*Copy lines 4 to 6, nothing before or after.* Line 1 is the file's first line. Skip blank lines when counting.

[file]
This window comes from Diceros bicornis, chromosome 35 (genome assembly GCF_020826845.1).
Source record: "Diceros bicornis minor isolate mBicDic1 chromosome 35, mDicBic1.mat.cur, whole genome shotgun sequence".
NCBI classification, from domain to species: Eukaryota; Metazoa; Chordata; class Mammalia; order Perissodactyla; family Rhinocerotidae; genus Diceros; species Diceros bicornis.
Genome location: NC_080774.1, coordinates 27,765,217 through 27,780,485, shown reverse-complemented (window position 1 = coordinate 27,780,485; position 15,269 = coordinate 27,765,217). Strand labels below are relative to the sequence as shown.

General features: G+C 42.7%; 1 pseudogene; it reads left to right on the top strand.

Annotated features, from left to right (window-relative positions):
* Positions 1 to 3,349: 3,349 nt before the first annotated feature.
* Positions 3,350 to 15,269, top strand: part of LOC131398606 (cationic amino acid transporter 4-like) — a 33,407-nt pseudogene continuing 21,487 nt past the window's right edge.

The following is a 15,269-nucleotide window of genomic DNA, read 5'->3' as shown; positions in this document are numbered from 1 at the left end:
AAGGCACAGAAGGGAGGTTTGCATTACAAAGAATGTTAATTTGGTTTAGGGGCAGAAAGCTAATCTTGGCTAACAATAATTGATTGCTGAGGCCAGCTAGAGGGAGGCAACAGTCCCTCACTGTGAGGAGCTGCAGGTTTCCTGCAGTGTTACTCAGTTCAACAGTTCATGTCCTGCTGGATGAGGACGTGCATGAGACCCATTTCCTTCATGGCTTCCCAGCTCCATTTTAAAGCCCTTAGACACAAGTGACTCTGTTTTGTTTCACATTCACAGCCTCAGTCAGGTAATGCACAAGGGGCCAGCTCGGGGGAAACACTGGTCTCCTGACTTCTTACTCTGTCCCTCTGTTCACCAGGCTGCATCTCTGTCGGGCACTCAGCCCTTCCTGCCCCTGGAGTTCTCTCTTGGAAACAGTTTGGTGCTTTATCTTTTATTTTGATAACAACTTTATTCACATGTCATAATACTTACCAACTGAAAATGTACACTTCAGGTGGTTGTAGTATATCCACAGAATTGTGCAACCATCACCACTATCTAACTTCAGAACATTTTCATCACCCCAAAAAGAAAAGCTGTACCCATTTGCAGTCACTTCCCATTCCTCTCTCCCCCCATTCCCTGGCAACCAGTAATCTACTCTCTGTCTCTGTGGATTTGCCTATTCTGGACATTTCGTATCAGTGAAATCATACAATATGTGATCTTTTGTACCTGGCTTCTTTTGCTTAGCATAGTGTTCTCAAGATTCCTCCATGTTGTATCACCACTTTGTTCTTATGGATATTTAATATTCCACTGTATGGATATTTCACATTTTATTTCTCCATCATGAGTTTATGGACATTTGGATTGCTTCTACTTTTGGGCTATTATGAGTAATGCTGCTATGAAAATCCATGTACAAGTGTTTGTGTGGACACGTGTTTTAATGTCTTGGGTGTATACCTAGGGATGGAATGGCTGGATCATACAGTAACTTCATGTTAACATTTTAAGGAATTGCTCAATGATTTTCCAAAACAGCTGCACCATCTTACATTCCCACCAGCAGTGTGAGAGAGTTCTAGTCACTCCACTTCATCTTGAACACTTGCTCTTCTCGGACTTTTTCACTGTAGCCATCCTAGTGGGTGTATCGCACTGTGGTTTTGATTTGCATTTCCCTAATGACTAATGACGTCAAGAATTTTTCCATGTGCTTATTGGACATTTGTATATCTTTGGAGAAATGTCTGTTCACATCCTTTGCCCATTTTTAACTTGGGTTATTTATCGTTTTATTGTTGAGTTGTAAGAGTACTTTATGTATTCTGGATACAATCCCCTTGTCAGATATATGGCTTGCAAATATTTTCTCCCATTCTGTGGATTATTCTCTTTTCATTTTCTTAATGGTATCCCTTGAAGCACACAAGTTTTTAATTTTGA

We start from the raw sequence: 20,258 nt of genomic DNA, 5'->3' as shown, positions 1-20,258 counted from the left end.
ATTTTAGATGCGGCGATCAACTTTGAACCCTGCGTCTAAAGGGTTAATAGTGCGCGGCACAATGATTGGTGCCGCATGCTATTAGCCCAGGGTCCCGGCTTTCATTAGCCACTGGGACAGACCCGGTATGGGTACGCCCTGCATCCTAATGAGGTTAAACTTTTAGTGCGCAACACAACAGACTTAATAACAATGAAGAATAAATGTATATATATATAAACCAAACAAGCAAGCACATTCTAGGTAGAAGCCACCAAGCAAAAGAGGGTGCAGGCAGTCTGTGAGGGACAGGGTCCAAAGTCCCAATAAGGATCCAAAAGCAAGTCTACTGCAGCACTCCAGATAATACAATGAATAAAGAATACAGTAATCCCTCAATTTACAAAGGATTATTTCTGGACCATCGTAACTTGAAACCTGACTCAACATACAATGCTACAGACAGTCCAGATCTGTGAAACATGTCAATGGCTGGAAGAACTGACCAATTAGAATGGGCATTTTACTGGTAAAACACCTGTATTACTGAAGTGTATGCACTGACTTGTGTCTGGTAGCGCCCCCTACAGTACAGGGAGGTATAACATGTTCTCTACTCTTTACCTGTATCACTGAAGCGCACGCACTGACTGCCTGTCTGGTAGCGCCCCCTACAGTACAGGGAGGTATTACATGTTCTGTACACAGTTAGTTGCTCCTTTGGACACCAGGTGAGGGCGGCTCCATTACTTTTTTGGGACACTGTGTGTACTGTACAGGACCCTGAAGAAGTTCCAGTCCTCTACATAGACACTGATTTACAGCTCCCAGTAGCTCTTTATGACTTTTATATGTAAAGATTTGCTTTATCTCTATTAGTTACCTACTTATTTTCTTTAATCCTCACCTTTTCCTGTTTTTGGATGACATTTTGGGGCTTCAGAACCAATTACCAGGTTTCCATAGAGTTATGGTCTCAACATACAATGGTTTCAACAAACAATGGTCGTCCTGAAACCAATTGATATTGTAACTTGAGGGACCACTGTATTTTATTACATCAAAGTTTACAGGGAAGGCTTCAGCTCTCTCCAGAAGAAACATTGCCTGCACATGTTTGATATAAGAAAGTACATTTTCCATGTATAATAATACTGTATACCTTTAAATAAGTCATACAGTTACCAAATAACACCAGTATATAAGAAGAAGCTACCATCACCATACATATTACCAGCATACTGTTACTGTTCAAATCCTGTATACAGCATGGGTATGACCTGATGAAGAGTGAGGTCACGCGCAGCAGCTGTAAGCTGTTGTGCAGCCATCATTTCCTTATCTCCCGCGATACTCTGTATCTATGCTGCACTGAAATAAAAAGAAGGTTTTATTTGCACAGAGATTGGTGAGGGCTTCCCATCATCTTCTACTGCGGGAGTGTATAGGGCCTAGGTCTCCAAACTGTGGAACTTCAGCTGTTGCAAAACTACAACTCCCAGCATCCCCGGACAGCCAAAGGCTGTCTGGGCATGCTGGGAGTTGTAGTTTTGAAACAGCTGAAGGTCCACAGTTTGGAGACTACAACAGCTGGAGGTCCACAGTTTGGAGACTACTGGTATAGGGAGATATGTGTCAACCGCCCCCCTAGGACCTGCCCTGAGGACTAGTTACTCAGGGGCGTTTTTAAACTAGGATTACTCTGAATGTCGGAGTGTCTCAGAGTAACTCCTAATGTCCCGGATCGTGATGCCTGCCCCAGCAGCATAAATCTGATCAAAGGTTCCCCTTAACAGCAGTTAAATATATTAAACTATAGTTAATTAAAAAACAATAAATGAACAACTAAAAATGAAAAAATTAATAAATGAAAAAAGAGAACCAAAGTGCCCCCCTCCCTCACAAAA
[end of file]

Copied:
Genome location: NC_080774.1, coordinates 27,765,217 through 27,780,485, shown reverse-complemented (window position 1 = coordinate 27,780,485; position 15,269 = coordinate 27,765,217). Strand labels below are relative to the sequence as shown.

General features: G+C 42.7%; 1 pseudogene; it reads left to right on the top strand.

Annotated features, from left to right (window-relative positions):